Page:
Daniel D. Stuhlman

Parashat Bo — Inconsistencies

Parashat Bo January 28, 2023

The parasha continues with the last plagues and the process of changing pharaoh’s heart to let the Israelites leave Egypt.  The story of the Exodus has aspects related to the individual and community.  On the individual level each person who left Egypt had to look upon himself as going from slave to free person.  On the community level the people had to change from a bunch of tribes to become a nation with a heritage, collective experience, traditions, and laws.  We ask ourselves what does freedom mean to us personally and what does it mean to be a free people?

The Torah has many inconsistencies.  There was no copy editor to make sure all the pieces fit without contradiction.  Our tradition saw these inconsistences as part of the Divine design of the documents.  Commentaries have tried to explain the differences between one section and another.  We don’t need to explain the differences between Torah and science.  God sent the plagues upon the Egyptians, but he didn’t go against the laws of science.  Locusts existed in the time of the Torah and today.  The “miracle” is the timing of the plague so that the Egyptians thought it was the work of God.

If we find two sources that are inconsistent, we look for a third source that can resolve the difficulty.  Sometimes that does not work.  For example, in one place (Genesis 15:13) we read that Avraham’s offspring will be enslaved for 400 years.  In another accounting the period was 210 years. The dating systems present us with two aspects or perspectives on the Exodus.  They are not historical facts. If I say delivery of a package will be in 7 days, is it a contradiction if it comes in 5 days?  Things change.  There is no way for someone to accurately predict what will happen in200 years.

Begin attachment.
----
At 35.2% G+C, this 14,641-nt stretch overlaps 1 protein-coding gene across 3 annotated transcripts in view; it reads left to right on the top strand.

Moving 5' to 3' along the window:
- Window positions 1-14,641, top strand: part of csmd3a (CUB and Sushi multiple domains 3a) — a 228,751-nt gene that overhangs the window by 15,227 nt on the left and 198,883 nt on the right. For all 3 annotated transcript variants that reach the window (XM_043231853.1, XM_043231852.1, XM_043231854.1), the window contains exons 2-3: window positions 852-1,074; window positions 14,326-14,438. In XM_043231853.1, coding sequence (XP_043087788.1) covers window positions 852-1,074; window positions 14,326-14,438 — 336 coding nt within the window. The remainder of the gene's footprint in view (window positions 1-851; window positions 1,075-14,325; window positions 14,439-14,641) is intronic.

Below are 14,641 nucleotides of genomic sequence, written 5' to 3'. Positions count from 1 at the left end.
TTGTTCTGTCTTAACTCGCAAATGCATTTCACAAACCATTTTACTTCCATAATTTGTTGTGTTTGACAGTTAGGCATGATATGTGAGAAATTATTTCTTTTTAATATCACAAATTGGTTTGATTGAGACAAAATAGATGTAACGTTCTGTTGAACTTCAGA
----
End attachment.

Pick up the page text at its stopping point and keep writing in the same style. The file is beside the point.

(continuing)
Every count of years and days in the Torah is not about trips around the sun or spinning of the Earth on its axis. The Torah is a book of Jewish religions, laws, morality, and nation building, not a book of history. Numbers have a lesson for us even if we don’t understand why the Torah uses exact numbers.

The business lesson is that we have to look at Exodus from an individual and communal perspective.  The business is made of individuals who in a well-run organization act as parts of a community with common purposes and goals.

Discussion questions

  1. What are some aspects of an organization that would show common purpose? What are examples of the opposite?
  2. How does an individual deal with contradictions in the organization?
Open Torah scroll.
About the Author
Lives in Chicago, Illinois USA. Academic and synagogue librarian for more than 40 years. Graduate of Columbia University in the City of New York, Jewish Theological Seminary, and Jewish University of America. MHL and DHL in Tanah. Gabbai Sheni of Kehilath Jacob Beth Shmuel in Chicago for more than 40 years.
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